Imagine being able to support your favorite political party without anyone knowing it was you. Sounds intriguing, right? This can be done with the help of electoral bonds. This might sound complicated, but they're like a hidden key to political donations in India. Ever since the electoral bonds scheme was introduced in 2018, more than half, or 57%, of the funds extended through bonds have gone to the BJP. 🤯
So, buckle up as we explore the dynamics of electoral bonds, its examples, essentials and how they work. Read until the end & clarify your concept!
What are Electoral Bonds?
Electoral bonds are financial instruments introduced by the GoI to facilitate transparent political funding. These bonds act as a method for individuals and corporations to make donations to registered political parties. Available in specific denominations, electoral bonds can be purchased from authorized banks, and the funds can be used by the political parties for various activities, including election-related expenses.
Let's understand this concept with the help of its features:
- Ensuring Transparency: Electoral bonds help political parties collect clean and accounted-for funds.
- Eligible Buyers: Any Indian citizen or entity established in India can buy electoral bonds. Individuals can buy them alone or jointly with others.
- Eligible Recipients: Only political parties registered under Section 29A of the Representation of the People Act, 1951, and securing at least 1% of the votes in the last General Election can receive electoral bonds.
- Authorized Banks: Electoral bonds can only be encashed by eligible political parties through their accounts with authorized banks. The State Bank of India (SBI) is one authorized bank, with 29 branches handling electoral bonds.
- Validity Period: An electoral bond validates 15 calendar days from the issue date. It cannot be used for payment if deposited after the validity period.
- Prompt Crediting: When an eligible political party deposits an electoral bond in its account, it gets credited on the same day.
- Cap of Electoral Bonds: There is no specific cap. Electoral bonds are available in different denominations, including ₹ 1,000, ₹ 10,000, ₹ 1 lakh, ₹ 10 lakh, and ₹ 1 crore. They can be purchased from specified SBI branches.
Can you buy Electoral Bonds with cash?
No, you cannot buy electoral bonds with cash in India. Electoral bonds are typically purchased through digital payment methods or by cheque. This requirement is in place to ensure transparency and traceability of political donations. Alongside, let's discuss some basic features of electoral bonds:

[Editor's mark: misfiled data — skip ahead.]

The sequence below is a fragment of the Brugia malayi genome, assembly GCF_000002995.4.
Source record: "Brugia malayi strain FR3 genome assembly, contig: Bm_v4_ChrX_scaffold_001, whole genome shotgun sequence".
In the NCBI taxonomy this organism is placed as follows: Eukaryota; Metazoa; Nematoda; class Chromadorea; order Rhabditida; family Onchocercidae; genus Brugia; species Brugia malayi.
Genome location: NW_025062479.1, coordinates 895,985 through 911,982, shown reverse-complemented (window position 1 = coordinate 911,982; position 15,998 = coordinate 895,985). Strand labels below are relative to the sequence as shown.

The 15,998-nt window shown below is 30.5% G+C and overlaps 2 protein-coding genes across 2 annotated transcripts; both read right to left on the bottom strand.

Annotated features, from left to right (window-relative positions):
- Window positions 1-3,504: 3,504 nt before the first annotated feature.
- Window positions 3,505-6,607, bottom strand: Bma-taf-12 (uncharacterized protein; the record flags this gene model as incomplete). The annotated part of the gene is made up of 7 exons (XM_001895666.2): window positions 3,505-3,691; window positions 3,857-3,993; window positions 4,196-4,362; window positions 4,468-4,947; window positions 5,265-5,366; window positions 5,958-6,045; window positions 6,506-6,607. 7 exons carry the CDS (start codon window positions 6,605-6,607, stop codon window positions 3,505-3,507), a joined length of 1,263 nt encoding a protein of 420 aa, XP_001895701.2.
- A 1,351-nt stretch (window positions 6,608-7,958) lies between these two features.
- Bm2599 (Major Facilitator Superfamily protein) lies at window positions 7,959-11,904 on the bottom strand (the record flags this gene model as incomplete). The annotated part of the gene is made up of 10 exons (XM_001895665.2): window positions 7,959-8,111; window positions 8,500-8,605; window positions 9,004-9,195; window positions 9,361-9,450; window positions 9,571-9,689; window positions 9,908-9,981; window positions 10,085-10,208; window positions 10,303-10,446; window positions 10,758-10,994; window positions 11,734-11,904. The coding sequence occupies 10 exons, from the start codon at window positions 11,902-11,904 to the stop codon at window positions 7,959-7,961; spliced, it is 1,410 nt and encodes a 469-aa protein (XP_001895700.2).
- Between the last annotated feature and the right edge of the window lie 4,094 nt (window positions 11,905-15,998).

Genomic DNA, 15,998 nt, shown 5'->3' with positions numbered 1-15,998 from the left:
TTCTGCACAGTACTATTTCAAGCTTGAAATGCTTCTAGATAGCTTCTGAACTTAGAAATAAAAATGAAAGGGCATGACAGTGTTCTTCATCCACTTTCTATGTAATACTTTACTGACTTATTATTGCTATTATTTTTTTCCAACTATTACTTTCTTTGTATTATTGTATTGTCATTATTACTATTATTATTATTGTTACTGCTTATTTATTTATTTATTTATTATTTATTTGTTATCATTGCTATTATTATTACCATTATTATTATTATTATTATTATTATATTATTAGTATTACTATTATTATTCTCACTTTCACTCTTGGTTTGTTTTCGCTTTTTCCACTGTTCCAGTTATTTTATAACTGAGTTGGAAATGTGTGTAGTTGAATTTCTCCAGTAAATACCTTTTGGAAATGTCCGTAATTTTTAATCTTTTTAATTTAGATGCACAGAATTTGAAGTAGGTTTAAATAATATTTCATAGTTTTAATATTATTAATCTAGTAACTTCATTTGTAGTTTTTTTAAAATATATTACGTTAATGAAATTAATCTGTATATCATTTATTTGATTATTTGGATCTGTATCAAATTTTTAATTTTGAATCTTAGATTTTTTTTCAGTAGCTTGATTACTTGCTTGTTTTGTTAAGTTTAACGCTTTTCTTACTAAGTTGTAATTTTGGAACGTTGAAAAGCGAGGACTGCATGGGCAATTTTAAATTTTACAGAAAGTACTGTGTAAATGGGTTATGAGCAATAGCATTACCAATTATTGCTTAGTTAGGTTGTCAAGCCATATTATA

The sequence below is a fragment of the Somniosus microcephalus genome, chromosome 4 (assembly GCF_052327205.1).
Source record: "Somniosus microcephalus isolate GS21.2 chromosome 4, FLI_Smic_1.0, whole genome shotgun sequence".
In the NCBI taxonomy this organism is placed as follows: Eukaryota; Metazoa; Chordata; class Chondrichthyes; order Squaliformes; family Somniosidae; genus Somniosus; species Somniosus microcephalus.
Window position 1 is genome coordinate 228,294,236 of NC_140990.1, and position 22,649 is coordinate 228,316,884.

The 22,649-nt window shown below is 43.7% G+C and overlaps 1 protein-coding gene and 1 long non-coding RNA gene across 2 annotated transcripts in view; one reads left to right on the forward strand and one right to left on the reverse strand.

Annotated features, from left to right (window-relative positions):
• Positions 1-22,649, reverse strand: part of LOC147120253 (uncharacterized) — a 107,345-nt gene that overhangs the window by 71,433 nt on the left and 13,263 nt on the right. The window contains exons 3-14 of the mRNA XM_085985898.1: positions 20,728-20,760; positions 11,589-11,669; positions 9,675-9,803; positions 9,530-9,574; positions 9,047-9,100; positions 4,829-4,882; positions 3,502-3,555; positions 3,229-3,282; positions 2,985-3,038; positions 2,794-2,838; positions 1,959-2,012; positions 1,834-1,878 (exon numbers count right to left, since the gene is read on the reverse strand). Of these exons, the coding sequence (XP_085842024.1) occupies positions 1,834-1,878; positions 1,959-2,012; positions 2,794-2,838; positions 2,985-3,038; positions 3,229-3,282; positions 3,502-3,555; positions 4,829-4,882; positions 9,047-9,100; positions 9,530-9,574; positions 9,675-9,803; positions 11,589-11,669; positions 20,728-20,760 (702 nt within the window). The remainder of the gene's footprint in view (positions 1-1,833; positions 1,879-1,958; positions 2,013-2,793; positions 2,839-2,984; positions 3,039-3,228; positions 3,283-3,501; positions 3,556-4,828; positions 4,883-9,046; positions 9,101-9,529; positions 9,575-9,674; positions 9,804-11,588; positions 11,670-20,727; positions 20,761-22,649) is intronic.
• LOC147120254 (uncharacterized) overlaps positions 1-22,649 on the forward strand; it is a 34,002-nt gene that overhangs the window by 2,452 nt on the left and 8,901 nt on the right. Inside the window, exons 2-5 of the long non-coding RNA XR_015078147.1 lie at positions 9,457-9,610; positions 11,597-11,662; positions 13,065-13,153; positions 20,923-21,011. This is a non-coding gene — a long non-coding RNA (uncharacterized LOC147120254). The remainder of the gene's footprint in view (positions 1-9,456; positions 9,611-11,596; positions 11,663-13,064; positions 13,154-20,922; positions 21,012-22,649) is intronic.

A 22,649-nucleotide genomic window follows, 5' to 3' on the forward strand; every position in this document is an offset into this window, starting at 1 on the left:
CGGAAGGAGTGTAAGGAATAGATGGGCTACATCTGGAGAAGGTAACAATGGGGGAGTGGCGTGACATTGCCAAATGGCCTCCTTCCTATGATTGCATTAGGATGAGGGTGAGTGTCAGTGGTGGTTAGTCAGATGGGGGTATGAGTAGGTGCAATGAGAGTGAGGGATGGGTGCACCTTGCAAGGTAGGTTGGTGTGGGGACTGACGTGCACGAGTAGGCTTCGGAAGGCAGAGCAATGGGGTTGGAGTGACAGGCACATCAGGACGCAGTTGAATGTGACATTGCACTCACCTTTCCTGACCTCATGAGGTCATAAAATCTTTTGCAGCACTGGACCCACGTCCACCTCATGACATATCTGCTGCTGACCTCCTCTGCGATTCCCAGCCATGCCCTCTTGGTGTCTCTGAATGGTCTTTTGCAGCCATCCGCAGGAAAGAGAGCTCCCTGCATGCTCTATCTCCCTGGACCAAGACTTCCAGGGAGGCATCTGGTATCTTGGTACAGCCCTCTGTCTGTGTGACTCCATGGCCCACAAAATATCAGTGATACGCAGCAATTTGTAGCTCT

- Notified banks issue these bonds.
- The donor may approach these banks and purchase the bonds.
- The donor can pay for the bonds using a cheque or digital methods (no cash) to keep your identity secret, especially if you're a businessman.
- The donor donates these bonds to the political party.
- The political party has to encash it into the account, which is registered with the Election Commission of India.
Basic Example of Electoral Bonds
Let's take an example: Meet Mr A, an Indian citizen who wants to support his favourite political party, the "Unity Party." He decided to donate ₹ 10,000 to the party using electoral bonds.
- Choosing the Bank: Mr A goes to a bank authorized to issue electoral bonds, like the State Bank of India.
- Buying the Bonds: He tells the bank he wants to purchase electoral bonds worth ₹ 10,000. Mr A can pay for these bonds through a cheque or digital payment, which protects his identity.
- Receiving the Bonds: After making the payment, the bank gives Mr A electoral bonds worth ₹ 10,000. These bonds are like certificates that he can use to donate.
- Donating to the Political Party: Mr A hands over these bonds to the Unity Party. They accept the bonds and keep them securely.
- Encashing by the Party: The Unity Party takes the bonds and deposits them into their bank account, which is registered with the Election Commission of India. This is how they receive the money that Mr A donated.
In this way, A can support the Unity Party securely and confidentially by using electoral bonds.
Under what scheme Electoral Bonds were introduced?
The Electoral Bond Scheme of 2018 was introduced in India to enable political donations to be made to political parties through a system of electoral bonds. Under this scheme, electoral bonds were introduced as financial instruments that individuals and companies could purchase from authorized branches of the State Bank of India (SBI) using a KYC-compliant account.